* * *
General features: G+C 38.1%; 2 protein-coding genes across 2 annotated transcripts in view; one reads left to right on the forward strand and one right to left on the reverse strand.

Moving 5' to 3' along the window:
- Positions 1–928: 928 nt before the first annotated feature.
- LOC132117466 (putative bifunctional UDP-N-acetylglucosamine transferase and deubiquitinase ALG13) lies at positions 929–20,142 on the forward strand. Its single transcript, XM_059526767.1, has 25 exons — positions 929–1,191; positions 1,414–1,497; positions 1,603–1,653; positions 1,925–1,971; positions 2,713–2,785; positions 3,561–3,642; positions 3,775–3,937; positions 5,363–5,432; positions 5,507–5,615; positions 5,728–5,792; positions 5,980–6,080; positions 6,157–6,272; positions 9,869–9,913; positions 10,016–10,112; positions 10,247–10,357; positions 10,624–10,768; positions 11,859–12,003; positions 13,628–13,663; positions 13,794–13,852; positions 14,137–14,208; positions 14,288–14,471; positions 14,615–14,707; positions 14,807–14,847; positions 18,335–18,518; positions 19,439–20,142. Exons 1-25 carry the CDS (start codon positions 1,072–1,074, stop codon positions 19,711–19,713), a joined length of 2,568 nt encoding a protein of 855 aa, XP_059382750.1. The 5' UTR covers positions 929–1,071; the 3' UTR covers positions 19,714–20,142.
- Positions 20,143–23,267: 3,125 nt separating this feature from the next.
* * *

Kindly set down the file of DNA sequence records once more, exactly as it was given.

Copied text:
General features: G+C 38.1%; 2 protein-coding genes across 2 annotated transcripts in view; one reads left to right on the forward strand and one right to left on the reverse strand.

Moving 5' to 3' along the window:
- Positions 1–928: 928 nt before the first annotated feature.
- LOC132117466 (putative bifunctional UDP-N-acetylglucosamine transferase and deubiquitinase ALG13) lies at positions 929–20,142 on the forward strand. Its single transcript, XM_059526767.1, has 25 exons — positions 929–1,191; positions 1,414–1,497; positions 1,603–1,653; positions 1,925–1,971; positions 2,713–2,785; positions 3,561–3,642; positions 3,775–3,937; positions 5,363–5,432; positions 5,507–5,615; positions 5,728–5,792; positions 5,980–6,080; positions 6,157–6,272; positions 9,869–9,913; positions 10,016–10,112; positions 10,247–10,357; positions 10,624–10,768; positions 11,859–12,003; positions 13,628–13,663; positions 13,794–13,852; positions 14,137–14,208; positions 14,288–14,471; positions 14,615–14,707; positions 14,807–14,847; positions 18,335–18,518; positions 19,439–20,142. Exons 1-25 carry the CDS (start codon positions 1,072–1,074, stop codon positions 19,711–19,713), a joined length of 2,568 nt encoding a protein of 855 aa, XP_059382750.1. The 5' UTR covers positions 929–1,071; the 3' UTR covers positions 19,714–20,142.
- Positions 20,143–23,267: 3,125 nt separating this feature from the next.